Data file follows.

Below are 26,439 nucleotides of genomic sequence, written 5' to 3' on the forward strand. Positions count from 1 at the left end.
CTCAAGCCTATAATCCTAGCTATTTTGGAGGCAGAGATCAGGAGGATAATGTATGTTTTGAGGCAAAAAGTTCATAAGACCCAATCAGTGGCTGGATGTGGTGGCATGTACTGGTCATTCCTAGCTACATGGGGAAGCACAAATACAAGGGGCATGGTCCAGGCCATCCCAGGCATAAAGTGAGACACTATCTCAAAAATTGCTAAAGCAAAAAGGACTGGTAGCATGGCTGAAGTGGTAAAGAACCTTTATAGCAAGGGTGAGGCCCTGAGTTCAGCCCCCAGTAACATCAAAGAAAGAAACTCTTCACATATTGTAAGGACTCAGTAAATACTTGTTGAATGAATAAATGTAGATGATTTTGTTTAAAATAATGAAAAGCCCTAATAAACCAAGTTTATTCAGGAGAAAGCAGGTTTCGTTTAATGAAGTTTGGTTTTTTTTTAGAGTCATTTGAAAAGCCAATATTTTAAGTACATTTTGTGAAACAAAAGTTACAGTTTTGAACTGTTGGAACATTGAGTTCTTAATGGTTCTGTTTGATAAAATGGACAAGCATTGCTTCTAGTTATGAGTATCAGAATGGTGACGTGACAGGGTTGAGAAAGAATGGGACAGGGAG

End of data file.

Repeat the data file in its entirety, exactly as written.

Below are 26,439 nucleotides of genomic sequence, written 5' to 3' on the forward strand. Positions count from 1 at the left end.
CTCAAGCCTATAATCCTAGCTATTTTGGAGGCAGAGATCAGGAGGATAATGTATGTTTTGAGGCAAAAAGTTCATAAGACCCAATCAGTGGCTGGATGTGGTGGCATGTACTGGTCATTCCTAGCTACATGGGGAAGCACAAATACAAGGGGCATGGTCCAGGCCATCCCAGGCATAAAGTGAGACACTATCTCAAAAATTGCTAAAGCAAAAAGGACTGGTAGCATGGCTGAAGTGGTAAAGAACCTTTATAGCAAGGGTGAGGCCCTGAGTTCAGCCCCCAGTAACATCAAAGAAAGAAACTCTTCACATATTGTAAGGACTCAGTAAATACTTGTTGAATGAATAAATGTAGATGATTTTGTTTAAAATAATGAAAAGCCCTAATAAACCAAGTTTATTCAGGAGAAAGCAGGTTTCGTTTAATGAAGTTTGGTTTTTTTTTAGAGTCATTTGAAAAGCCAATATTTTAAGTACATTTTGTGAAACAAAAGTTACAGTTTTGAACTGTTGGAACATTGAGTTCTTAATGGTTCTGTTTGATAAAATGGACAAGCATTGCTTCTAGTTATGAGTATCAGAATGGTGACGTGACAGGGTTGAGAAAGAATGGGACAGGGAG